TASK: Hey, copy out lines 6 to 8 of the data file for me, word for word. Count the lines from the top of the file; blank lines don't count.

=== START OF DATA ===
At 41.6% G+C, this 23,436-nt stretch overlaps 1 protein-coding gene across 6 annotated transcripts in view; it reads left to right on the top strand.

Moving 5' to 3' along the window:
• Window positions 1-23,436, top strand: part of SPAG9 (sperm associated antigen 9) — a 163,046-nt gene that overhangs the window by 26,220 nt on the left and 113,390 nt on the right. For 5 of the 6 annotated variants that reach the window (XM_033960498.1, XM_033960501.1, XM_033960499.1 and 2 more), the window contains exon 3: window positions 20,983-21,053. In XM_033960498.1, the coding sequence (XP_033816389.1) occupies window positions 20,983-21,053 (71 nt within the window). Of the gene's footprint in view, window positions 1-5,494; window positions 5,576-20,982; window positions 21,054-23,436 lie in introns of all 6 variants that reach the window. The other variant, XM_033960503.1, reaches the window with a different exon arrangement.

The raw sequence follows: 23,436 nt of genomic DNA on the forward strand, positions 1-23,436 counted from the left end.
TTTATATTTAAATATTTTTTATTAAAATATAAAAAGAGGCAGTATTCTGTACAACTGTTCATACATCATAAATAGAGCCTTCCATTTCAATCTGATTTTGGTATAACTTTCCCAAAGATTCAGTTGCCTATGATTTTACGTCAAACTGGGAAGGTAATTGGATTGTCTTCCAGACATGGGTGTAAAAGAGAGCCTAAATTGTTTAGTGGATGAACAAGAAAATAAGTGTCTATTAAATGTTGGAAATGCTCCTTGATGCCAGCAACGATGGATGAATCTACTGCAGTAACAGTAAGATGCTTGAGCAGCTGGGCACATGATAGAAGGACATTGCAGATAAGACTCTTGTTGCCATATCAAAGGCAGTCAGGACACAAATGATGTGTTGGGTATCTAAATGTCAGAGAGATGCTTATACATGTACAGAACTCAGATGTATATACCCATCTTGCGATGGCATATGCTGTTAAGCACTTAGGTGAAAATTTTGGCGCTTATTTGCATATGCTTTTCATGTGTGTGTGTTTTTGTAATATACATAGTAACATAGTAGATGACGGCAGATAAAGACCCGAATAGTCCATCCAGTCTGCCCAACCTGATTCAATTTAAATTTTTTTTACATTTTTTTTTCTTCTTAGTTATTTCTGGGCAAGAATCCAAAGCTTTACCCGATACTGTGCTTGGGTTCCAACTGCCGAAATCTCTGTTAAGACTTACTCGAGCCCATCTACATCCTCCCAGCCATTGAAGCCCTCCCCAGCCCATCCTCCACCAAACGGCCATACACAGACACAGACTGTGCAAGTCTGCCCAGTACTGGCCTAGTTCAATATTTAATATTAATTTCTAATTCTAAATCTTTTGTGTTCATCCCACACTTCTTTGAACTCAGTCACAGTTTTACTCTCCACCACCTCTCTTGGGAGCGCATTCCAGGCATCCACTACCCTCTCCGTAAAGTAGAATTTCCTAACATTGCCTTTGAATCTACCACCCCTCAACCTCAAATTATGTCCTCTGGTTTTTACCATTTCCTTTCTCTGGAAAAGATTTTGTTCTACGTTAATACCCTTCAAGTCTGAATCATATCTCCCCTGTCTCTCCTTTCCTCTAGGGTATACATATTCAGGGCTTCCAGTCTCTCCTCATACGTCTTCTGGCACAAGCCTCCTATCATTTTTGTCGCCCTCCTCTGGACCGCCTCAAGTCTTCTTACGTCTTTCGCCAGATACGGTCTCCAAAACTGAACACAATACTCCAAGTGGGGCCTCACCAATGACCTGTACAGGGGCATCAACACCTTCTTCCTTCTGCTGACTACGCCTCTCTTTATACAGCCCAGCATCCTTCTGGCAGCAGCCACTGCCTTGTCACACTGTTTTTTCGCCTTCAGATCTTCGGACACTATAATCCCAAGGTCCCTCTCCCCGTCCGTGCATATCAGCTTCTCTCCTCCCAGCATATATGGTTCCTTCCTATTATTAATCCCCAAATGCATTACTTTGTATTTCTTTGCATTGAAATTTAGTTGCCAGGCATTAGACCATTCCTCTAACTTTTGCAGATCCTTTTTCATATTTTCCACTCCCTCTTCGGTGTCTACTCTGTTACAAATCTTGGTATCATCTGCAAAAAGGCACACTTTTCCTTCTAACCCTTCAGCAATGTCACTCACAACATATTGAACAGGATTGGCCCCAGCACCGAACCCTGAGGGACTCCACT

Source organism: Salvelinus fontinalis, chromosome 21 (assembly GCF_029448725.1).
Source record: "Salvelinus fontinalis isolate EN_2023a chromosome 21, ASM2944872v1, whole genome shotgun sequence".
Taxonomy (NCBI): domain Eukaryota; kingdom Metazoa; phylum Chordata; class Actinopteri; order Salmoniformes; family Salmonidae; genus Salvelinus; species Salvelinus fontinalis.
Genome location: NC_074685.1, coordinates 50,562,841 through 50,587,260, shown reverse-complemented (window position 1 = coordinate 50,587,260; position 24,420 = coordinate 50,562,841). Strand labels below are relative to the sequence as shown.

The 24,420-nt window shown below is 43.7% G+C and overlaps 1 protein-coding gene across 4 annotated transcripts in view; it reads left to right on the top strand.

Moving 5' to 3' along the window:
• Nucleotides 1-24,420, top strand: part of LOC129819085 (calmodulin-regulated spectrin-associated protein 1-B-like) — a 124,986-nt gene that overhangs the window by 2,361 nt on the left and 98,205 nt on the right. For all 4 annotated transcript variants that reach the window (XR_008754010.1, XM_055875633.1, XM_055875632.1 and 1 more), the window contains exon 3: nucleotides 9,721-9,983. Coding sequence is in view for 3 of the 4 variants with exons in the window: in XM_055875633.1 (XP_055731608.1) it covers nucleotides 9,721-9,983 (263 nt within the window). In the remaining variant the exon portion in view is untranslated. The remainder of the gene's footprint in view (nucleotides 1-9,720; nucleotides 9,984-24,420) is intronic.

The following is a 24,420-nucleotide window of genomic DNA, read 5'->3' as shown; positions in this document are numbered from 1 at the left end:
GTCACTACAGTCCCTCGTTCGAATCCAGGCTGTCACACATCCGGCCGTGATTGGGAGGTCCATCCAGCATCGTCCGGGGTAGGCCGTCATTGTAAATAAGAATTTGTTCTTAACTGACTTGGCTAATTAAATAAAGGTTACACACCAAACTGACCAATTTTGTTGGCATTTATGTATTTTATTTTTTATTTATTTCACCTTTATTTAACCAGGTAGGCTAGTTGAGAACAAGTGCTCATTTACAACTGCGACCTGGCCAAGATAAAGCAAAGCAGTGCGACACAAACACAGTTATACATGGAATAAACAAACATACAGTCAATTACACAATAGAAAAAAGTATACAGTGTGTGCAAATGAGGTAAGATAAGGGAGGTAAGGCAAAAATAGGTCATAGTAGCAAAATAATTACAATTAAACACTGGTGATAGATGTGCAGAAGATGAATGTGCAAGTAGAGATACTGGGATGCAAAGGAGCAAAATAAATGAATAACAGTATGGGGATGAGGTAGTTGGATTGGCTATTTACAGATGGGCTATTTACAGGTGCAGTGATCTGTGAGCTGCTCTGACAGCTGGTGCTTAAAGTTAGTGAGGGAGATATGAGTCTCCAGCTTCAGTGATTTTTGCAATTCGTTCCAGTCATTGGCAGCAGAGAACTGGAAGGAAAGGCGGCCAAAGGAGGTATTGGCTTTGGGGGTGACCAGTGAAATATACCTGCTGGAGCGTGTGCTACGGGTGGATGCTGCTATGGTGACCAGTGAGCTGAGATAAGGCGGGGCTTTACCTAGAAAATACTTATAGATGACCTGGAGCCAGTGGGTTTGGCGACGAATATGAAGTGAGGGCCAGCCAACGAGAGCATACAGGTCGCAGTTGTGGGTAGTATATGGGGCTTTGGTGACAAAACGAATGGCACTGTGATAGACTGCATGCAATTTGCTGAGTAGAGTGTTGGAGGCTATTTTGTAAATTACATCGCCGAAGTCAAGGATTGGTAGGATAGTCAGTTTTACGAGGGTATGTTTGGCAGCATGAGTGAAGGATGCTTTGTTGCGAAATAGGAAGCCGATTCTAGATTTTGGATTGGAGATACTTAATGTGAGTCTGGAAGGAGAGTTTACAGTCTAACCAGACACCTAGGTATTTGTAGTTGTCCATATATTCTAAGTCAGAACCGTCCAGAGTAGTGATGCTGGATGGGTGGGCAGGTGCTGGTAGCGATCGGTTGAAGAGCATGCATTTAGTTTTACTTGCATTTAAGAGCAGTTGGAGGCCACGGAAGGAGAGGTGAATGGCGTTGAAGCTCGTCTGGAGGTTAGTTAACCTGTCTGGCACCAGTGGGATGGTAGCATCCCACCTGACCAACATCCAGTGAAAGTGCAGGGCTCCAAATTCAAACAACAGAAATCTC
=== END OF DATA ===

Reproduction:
Source organism: Salvelinus fontinalis, chromosome 21 (assembly GCF_029448725.1).
Source record: "Salvelinus fontinalis isolate EN_2023a chromosome 21, ASM2944872v1, whole genome shotgun sequence".
Taxonomy (NCBI): domain Eukaryota; kingdom Metazoa; phylum Chordata; class Actinopteri; order Salmoniformes; family Salmonidae; genus Salvelinus; species Salvelinus fontinalis.